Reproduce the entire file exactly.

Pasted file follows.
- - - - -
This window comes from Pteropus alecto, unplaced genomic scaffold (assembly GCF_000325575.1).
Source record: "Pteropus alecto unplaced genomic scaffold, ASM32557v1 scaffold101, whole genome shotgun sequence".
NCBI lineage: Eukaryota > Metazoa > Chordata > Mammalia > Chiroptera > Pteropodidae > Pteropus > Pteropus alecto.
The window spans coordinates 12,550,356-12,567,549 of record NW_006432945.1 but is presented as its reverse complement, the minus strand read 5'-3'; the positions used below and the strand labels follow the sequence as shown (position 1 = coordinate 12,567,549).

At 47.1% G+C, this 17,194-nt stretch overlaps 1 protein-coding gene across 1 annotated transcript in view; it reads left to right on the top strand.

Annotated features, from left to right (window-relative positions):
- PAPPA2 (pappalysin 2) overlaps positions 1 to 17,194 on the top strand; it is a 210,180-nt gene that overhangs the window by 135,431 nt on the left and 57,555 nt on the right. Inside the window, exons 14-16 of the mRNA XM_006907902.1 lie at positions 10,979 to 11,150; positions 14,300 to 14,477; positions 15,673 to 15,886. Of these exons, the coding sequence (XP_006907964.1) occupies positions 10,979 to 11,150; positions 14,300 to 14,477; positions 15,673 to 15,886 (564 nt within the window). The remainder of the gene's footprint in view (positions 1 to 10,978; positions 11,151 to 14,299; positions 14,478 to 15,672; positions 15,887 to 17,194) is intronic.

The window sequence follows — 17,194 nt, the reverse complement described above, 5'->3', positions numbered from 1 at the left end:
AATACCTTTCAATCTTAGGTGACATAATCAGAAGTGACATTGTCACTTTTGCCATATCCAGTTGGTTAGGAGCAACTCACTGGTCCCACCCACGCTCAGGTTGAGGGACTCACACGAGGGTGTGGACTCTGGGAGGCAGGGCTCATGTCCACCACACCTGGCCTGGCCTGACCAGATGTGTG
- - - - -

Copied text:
This window comes from Pteropus alecto, unplaced genomic scaffold (assembly GCF_000325575.1).
Source record: "Pteropus alecto unplaced genomic scaffold, ASM32557v1 scaffold101, whole genome shotgun sequence".
NCBI lineage: Eukaryota > Metazoa > Chordata > Mammalia > Chiroptera > Pteropodidae > Pteropus > Pteropus alecto.
The window spans coordinates 12,550,356-12,567,549 of record NW_006432945.1 but is presented as its reverse complement, the minus strand read 5'-3'; the positions used below and the strand labels follow the sequence as shown (position 1 = coordinate 12,567,549).

At 47.1% G+C, this 17,194-nt stretch overlaps 1 protein-coding gene across 1 annotated transcript in view; it reads left to right on the top strand.

Annotated features, from left to right (window-relative positions):
- PAPPA2 (pappalysin 2) overlaps positions 1 to 17,194 on the top strand; it is a 210,180-nt gene that overhangs the window by 135,431 nt on the left and 57,555 nt on the right. Inside the window, exons 14-16 of the mRNA XM_006907902.1 lie at positions 10,979 to 11,150; positions 14,300 to 14,477; positions 15,673 to 15,886. Of these exons, the coding sequence (XP_006907964.1) occupies positions 10,979 to 11,150; positions 14,300 to 14,477; positions 15,673 to 15,886 (564 nt within the window). The remainder of the gene's footprint in view (positions 1 to 10,978; positions 11,151 to 14,299; positions 14,478 to 15,672; positions 15,887 to 17,194) is intronic.

The window sequence follows — 17,194 nt, the reverse complement described above, 5'->3', positions numbered from 1 at the left end:
AATACCTTTCAATCTTAGGTGACATAATCAGAAGTGACATTGTCACTTTTGCCATATCCAGTTGGTTAGGAGCAACTCACTGGTCCCACCCACGCTCAGGTTGAGGGACTCACACGAGGGTGTGGACTCTGGGAGGCAGGGCTCATGTCCACCACACCTGGCCTGGCCTGACCAGATGTGTG